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gph 3:25 Wed May 4
Mad legends: Jesus and his brother Isukiri
According to local legend, Jesus is buried in Shingo, in rural Northern Japan. The next grave along contains Isukiri's ear.

It is claimed that Jesus' missing years, between his childhood and late twenties, were spent studying here.

He then returned to the Middle East, where he founded Christianity.

When the crucifixion was looming, Jesus persuaded Isukiri to take his place.

Later, Jesus wasn't able to claim Isukiri's entire body, but was able to smuggle one of his ears away.

He then returned to Shingo, where he buried the ear, became a rice farmer and lived until he was 106.


(I've used other sources as well, but lost track of them).

Replies - Newest Posts First (Show In Chronological Order)

stomper 2:29 Fri May 6
Re: Mad legends: Jesus and his brother Isukiri
Both require a ridiculous degree of creation of unsupported conjecture.

gph 5:47 Thu May 5
Re: Mad legends: Jesus and his brother Isukiri
"However, I think the deniers are as radical as the ones rhat insist he was the son of God."


The one requires that the laws of physics are subject to the will of a conscious entity, the other requires that human beings are able to write fiction.

norwaytips 5:39 Thu May 5
Re: Mad legends: Jesus and his brother Isukiri
The Quran means nothing at all. It was written after the death of Mohammed. We can only summise by what we have, we is precious little. However, I think the deniers are as radical as the ones rhat insist he was the son of God.
There was, without a doubt, a Christian sect of Judaism, during the first century. It expanding Very quickly and was an international sect/religion, by the end of the second century. The Pauline letters mention him, as did Tacitus and Josephus, though one the latter's references, is highly questionable.
If we demanded contemporary writings, before accepting historical figures, then quite a few would disappear from the history books. Tacitus confirms his execution and the existence of first century Christians. The one reference by Josephus, that seems genuine, is when he mentions James and says that he is the brother of the one the call the Christ.
It was a time of political/religious turmoil and it seems likely that the Jews were looking for a saviour. Inventing one, would have been a lot more difficult, than taking someone who fitted the bill. I just cannot see him being an invention. There were far too many people around, that would have heard of him. Much more likely, IMO, that the man existed.
As I said earlier, that does not mean accepting the gospels, which clearly had an agenda to create the Messiah.
The religion struggled along for a couple of centuries, until Nicea, when Constantine got it in his head to have a single religion for the Roman Empire. The Catholic church (for everyone) was willing to wheel and deal a bit. Take the pagan feasts and adopt them (Christmas for example) The new Roman church was born and the rest is much more reliable history. (See Stomper for reliable history)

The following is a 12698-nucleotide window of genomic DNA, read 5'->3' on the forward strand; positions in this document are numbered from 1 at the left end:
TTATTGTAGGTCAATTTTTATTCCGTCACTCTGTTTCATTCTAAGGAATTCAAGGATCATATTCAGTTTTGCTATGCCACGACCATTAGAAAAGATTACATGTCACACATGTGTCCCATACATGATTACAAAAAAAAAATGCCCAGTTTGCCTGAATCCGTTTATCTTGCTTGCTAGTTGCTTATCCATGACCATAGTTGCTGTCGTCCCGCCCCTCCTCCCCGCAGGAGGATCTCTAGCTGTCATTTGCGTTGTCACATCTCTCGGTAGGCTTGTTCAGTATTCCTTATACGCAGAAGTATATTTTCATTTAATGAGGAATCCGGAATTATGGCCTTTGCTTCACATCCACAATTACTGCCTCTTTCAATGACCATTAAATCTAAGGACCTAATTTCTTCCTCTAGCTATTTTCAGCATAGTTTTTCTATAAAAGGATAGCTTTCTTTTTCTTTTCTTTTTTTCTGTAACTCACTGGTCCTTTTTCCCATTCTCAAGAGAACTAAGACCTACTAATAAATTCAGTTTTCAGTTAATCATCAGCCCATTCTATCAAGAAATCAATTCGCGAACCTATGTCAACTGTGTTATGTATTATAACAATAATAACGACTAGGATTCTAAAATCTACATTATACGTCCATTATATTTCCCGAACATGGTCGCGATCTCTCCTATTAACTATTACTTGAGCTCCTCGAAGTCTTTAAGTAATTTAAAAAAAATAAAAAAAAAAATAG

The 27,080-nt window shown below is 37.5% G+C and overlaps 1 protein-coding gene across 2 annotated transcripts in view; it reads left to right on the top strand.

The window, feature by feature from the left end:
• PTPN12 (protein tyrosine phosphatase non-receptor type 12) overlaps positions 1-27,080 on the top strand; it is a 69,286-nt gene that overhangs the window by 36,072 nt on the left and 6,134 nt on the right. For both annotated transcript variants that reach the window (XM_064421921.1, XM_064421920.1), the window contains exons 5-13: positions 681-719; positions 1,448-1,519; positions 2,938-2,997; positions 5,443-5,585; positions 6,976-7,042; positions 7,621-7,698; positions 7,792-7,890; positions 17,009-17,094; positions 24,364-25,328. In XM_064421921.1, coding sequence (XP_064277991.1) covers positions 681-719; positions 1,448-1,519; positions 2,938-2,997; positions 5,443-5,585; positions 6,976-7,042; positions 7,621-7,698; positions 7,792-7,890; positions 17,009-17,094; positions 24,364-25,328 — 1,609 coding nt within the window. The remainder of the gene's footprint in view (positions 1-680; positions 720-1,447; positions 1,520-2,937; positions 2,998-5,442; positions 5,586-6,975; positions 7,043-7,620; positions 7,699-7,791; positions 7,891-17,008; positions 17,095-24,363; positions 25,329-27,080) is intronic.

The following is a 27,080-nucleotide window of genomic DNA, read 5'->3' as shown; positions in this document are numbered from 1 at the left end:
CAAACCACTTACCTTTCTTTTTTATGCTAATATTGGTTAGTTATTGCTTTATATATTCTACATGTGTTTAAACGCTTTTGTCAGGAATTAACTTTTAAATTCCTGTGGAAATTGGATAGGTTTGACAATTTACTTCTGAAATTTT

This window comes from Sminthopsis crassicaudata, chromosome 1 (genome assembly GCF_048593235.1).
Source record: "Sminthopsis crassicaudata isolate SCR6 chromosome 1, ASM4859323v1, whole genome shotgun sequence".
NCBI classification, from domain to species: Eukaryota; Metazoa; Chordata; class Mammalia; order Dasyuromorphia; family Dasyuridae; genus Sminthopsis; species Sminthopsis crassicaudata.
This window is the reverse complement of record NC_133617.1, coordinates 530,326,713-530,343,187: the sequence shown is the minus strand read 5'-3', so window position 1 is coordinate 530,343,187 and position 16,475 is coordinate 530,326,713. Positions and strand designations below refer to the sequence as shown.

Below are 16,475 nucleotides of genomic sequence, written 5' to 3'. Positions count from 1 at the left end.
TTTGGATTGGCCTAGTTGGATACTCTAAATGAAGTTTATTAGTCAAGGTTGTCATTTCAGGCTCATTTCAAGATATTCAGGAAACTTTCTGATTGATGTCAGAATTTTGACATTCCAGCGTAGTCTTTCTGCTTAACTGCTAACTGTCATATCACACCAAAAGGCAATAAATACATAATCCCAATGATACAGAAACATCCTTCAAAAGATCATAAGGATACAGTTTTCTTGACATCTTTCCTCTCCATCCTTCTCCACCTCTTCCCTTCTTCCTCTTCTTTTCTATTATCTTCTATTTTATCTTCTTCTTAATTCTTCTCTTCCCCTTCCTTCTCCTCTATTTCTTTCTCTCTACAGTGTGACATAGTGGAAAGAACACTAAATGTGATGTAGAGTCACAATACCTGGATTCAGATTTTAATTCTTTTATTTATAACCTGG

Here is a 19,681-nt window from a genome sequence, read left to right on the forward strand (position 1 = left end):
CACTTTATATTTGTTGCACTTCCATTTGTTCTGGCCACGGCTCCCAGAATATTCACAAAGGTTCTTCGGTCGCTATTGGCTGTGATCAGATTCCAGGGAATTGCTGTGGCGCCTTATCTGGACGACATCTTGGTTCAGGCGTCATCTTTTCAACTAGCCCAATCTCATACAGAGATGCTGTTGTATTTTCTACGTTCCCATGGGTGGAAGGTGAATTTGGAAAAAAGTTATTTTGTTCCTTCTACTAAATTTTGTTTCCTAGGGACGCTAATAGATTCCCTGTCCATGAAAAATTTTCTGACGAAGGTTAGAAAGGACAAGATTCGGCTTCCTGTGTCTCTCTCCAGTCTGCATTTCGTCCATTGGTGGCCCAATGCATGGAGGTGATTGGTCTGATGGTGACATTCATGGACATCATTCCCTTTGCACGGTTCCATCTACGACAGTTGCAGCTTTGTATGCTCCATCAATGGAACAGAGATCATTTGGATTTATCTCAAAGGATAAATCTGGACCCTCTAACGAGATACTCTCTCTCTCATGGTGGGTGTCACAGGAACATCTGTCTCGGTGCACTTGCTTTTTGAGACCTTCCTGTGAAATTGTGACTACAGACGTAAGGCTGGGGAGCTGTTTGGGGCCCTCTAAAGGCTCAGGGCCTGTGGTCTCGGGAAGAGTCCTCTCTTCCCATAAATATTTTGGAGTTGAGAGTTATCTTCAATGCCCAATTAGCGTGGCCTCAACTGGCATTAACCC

gph 3:16 Thu May 5
Re: Mad legends: Jesus and his brother Isukiri
I know Paul Allen went to Tottenham, but that's OTT.

stomper 3:11 Thu May 5
Re: Mad legends: Jesus and his brother Isukiri
Thats because Paul is the creation of Satan and is the antichrist

MrTrentReznor 2:58 Thu May 5
Re: Mad legends: Jesus and his brother Isukiri
Surely this discussion is about contemporaneous writings about Jesus?
Mohammed was born circa 570. Mohammed never met Jesus, nor did he ever meet anyone who met Jesus. Nor did he meet someone who met someone who met Jesus so on & so forth.
The closest contemporaneous writings about Jesus are the Pauline epistles (but again, he never met Jesus).
He did however write that he met Peter & James the brother of Jesus.
But even then his writings lack a certain 'truth' (aside from some of the letters being considered forgeries).
When he met Peter & James he said he wasn't impressed by them.

Suppose someone on here met Payet ' s brother & best friend from Reunion Island.
I think most people would be pretty impressed by them wouldn't they?
Yet Paul met the brother & best mate of someone he considered the Messiah/ son of god/god & he wasn't impressed.
Does that not strike you as odd?
Also if you decided to write a book about Payet & you didn’t know whether he liked beef or salmon wouldn't you ask the people who knew him if he liked beef or salmon.
In Paul 's writings he agonised over what jesus thought about certain aspects of life.
Why not ask the people that supposedly knew him?

Unless that even at that stage Paul knew that Jesus was a concept as opposed to an actual physical being.

There is no record of Jesus or his family in any of the 3 census held around that time.
No record of his arrest.